Mon, Sep 03, 2012 - Page 6 News List

Amsterdam false alarm revives old hijacking memories


It was once the nightmare of air travelers the world over: a passenger jet parked in a remote corner of an airport surrounded by armed police and ambulances.

The frightening scene that played out last week at Amsterdam’s Schiphol Airport turned out to be a false alarm. However, it revived memories of an aviation era when hijackings were more common than in the post-Sept. 11 world of ultra-tight security checks at airport gates, air marshals on flights and reinforced cockpit doors.

Figures compiled by the International Civil Aviation Organization show seven “unlawful seizures” of planes in 2001, the year of the al-Qaeda attacks on the US. The highest number in any year since was five in 2009. The group recorded no airliner seizures in 2010 or last year.

Despite the drop, authorities are far from complacent and attempted attacks continue — the group showed acts including sabotage attempts rising from just two in 2005 to 14 in 2009 before dropping off sharply to three last year.

Philip Baum, editor of Aviation Security International, said the current security measures are a strong deterrent.

“People feel that the powers that be are very security conscious and are looking out for people,” he said.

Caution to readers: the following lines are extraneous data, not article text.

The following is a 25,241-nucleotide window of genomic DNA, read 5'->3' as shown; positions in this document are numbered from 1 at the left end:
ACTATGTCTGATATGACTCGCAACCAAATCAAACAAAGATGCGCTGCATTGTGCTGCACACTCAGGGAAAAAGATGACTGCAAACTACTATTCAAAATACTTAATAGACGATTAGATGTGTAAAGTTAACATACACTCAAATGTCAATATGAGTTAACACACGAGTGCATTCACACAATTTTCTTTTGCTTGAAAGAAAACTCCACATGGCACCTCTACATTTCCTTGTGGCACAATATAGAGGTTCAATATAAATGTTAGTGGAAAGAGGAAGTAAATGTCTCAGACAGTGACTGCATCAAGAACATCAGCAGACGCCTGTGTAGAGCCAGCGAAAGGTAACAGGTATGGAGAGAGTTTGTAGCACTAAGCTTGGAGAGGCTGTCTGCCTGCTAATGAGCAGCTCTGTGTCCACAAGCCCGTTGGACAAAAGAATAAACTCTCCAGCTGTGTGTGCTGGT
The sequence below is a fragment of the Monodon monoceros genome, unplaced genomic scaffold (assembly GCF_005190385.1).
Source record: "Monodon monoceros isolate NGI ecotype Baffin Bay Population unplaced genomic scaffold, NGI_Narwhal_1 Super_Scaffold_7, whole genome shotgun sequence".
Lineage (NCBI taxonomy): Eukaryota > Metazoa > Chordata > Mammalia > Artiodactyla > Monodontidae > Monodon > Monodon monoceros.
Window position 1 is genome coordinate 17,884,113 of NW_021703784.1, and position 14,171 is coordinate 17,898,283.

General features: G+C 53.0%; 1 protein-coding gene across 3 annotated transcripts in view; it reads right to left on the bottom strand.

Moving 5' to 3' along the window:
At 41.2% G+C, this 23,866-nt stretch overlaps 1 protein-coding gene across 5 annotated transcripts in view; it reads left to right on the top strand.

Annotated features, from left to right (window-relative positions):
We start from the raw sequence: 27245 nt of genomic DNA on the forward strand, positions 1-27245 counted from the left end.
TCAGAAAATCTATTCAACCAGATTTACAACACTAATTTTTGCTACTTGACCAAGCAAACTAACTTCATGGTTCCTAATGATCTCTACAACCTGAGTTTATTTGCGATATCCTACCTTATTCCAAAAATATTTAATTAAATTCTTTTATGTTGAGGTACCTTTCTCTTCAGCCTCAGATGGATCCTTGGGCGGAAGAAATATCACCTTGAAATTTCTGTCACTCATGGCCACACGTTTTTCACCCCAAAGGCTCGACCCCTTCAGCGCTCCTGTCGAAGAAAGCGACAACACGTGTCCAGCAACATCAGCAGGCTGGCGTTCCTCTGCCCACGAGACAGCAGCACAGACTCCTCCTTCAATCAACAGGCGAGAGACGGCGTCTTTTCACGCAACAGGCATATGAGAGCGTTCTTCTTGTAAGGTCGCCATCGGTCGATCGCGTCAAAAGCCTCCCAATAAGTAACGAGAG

Many existing security measures were introduced or strengthened in the aftermath of Sept. 11, 2001, when al-Qaeda militants hijacked four commercial jets in the US.

Shortly after Dutch air traffic controllers lost contact with the pilots of Spanish carrier Vueling’s Airbus A320, two F16 fighter jets were scrambled and flashed over the pancake-flat landscape, setting off a sonic boom as they broke the sound barrier on their way to intercept the plane and make visual contact with its pilots to make sure nothing was wrong.

It appears that not just post-Sept. 11 security is at play. Analysts who have studied hijackings say the phenomenon was already on the decrease well before Sept. 11.

Harro Ranter, a Dutchman who compiles a list of hijackings from official sources and media reports, says many hijackings in the 1960s and early 1970s — the most prolific era for taking over aircraft — were by people trying to escape from or get to communist regimes.

“When the Soviet Union fell apart, that led to a decline in attempted hijackings,” he said.

However, Baum said terrorists are likely already plotting ways of beating current airline security and predicted they could even try surgically implanting explosives in the body of a suicide bomber to beat airport scanners.

He said airports should be using scanners capable of recording what was in passengers’ bodies, not just objects concealed in or under their clothes.

“[Existing] body scanners are a major improvement on metal detection, but realistically we’re buying into the wrong type of scanners,” he said.

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